astroengine writes "Thirty years after the release of the cult classic comedy Caddyshack, Discovery News has geeked out and gone on the hunt for any trace amount of science they can find in the movie (video). From gopher territoriality to seismic deformation, from pool poop bacteria to the color of lightning, it turns out there's quite a lot of science to talk about..."
Robotics

The REX Robotic Exoskeleton 53

Posted by kdawson
from the walk-like-a-man dept.
ElectricSteve writes "When Robert Irving was diagnosed with Multiple Sclerosis, it was the catalyst for him and his childhood friend, Richard Little, to turn their engineering skills to the task of developing an exoskeleton that was a practical, standing-and-walking alternative to wheelchairs. The result is REX, an exoskeleton made of strong, lightweight materials that is designed to support and hold a person comfortably as he moves. Users strap themselves in to the robotic legs with a number of Velcro and buckled straps that fit around the legs, along with a belt around the waist. While most robotic exoskeletons we've looked at, such as the HAL, augment human motion, this is generally not an option for wheelchair-bound users, so REX is controlled using a joystick that sits at the wearer's waist level." The rig is expected to cost $150K when introduced later this year in New Zealand. Gizmag has an obnoxious timed popover subscription nag, so NoScript is indicated.
Censorship

British Men Jailed For Online Hate Crimes 778

Posted by timothy
from the don'tcha-just-hate-online-crime dept.
chrb writes "Two British men have become the first to be jailed for inciting racial hatred online. The men believed that material they published on web servers based in the United States did not fall under the jurisdiction of UK law and was protected under the First Amendment. This argument was rejected by the British trial judge. After being found guilty, the men fled to Los Angeles, where they attempted to claim political asylum, again arguing that they were being persecuted by the British government for speech that was protected under the First Amendment. The asylum bid was rejected and the two were deported back to the UK after spending over a year in a US jail."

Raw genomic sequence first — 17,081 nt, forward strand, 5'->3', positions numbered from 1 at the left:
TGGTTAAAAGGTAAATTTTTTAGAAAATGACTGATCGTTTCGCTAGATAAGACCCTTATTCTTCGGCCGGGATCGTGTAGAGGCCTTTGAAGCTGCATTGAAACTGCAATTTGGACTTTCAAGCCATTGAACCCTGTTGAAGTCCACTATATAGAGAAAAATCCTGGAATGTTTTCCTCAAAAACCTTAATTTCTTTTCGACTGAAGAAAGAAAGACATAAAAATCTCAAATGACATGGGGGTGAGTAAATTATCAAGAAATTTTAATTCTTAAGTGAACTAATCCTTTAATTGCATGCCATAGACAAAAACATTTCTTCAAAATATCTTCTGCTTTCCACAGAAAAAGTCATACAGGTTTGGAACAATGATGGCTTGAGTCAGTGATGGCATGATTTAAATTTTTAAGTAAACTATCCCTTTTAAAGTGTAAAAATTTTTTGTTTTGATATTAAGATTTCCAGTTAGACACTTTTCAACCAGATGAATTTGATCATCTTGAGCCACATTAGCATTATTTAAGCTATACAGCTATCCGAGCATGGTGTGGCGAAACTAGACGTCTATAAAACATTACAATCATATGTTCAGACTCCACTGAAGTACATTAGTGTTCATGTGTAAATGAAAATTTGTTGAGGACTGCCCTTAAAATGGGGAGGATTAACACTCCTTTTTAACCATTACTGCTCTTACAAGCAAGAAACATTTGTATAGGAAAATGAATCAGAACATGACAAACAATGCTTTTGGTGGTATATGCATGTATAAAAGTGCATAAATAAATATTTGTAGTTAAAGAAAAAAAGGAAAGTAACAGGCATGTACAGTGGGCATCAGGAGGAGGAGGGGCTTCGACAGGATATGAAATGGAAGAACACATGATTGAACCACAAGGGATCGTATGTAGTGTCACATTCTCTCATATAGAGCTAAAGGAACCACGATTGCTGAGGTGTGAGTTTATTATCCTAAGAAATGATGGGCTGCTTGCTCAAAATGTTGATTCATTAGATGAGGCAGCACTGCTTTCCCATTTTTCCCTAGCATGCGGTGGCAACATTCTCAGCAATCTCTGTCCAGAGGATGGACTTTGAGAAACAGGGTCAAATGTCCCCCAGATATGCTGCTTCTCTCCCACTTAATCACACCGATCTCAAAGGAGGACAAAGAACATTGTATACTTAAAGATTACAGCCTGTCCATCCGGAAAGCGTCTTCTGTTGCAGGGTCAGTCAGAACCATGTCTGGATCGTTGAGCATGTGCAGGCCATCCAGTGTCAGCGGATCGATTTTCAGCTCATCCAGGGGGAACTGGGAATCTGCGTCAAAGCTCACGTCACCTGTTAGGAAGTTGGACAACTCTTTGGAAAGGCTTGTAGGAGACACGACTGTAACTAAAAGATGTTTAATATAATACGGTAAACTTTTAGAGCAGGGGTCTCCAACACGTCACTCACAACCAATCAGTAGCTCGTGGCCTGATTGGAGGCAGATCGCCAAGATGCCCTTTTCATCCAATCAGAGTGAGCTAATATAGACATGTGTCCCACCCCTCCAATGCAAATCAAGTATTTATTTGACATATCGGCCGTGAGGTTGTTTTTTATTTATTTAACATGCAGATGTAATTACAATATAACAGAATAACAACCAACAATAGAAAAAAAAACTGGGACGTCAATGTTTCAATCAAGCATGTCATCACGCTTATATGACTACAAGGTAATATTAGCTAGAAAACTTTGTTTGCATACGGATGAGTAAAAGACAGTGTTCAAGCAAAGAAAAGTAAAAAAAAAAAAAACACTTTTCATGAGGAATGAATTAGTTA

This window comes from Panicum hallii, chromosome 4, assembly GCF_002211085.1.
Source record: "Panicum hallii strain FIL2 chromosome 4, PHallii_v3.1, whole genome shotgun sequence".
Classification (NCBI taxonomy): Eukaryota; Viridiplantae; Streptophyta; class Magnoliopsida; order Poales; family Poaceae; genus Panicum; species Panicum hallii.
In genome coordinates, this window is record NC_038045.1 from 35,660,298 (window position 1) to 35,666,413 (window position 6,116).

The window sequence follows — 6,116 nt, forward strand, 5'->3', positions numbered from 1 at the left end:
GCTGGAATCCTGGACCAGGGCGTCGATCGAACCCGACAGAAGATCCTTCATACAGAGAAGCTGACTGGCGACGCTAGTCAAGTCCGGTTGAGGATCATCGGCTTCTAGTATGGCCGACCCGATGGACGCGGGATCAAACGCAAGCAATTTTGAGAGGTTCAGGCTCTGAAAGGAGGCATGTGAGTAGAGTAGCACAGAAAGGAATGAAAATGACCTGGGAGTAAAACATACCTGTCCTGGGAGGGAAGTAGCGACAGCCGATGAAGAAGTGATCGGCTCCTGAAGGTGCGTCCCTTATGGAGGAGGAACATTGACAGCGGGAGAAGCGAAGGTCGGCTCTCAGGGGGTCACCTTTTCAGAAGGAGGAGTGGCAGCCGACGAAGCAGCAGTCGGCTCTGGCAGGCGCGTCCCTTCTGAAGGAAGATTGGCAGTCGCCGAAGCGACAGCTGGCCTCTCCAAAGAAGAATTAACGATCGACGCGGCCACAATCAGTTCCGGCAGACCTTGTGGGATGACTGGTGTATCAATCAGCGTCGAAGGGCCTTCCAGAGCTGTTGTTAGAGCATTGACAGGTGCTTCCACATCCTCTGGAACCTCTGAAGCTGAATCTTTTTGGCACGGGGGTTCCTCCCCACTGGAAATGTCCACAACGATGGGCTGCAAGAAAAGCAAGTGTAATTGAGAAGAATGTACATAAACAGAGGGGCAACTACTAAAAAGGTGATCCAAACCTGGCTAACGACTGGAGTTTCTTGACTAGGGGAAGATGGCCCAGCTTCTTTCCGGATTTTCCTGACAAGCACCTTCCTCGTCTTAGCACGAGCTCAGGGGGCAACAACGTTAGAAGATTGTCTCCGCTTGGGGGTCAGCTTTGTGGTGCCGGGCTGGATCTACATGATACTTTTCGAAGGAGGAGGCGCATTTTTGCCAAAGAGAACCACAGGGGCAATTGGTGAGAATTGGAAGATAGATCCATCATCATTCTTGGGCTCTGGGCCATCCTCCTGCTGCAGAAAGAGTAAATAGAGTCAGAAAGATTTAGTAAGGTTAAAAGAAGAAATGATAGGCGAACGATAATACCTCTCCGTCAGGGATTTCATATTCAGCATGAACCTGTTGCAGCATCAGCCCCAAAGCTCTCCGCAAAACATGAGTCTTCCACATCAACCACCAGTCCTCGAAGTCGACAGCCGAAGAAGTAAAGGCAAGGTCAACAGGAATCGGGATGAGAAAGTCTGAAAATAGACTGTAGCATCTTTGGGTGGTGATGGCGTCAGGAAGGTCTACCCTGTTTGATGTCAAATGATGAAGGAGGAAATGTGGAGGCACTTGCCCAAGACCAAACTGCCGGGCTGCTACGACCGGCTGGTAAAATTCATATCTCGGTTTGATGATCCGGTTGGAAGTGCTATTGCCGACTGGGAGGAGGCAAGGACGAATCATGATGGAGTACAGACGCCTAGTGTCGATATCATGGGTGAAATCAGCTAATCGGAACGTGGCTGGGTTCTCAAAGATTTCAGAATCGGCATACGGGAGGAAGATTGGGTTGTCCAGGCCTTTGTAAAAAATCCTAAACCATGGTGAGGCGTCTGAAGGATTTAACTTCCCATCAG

NASA

NASA Uses AI Customer Service Robot In Second Life 45

Posted by Soulskill
from the get-a-first-artificial-life dept.
Linguo writes "Fusing human psychology with an advanced artificial intelligence engine, MyCyberTwin's virtual humans are being used by organizations like NASA and National Australia Bank to improve their customer support levels. MyCyberTwin technology is designed to allow almost anyone to build a virtual, artificial human — called a CyberTwin — which can handle such tasks as personalized customer support, client sales or even entertainment and companionship. CyberTwins can take the form of a clone of yourself, or a representative of your company, and they can live in almost any digital environment, including Web sites, virtual worlds, blogs, social network pages and mobile phones."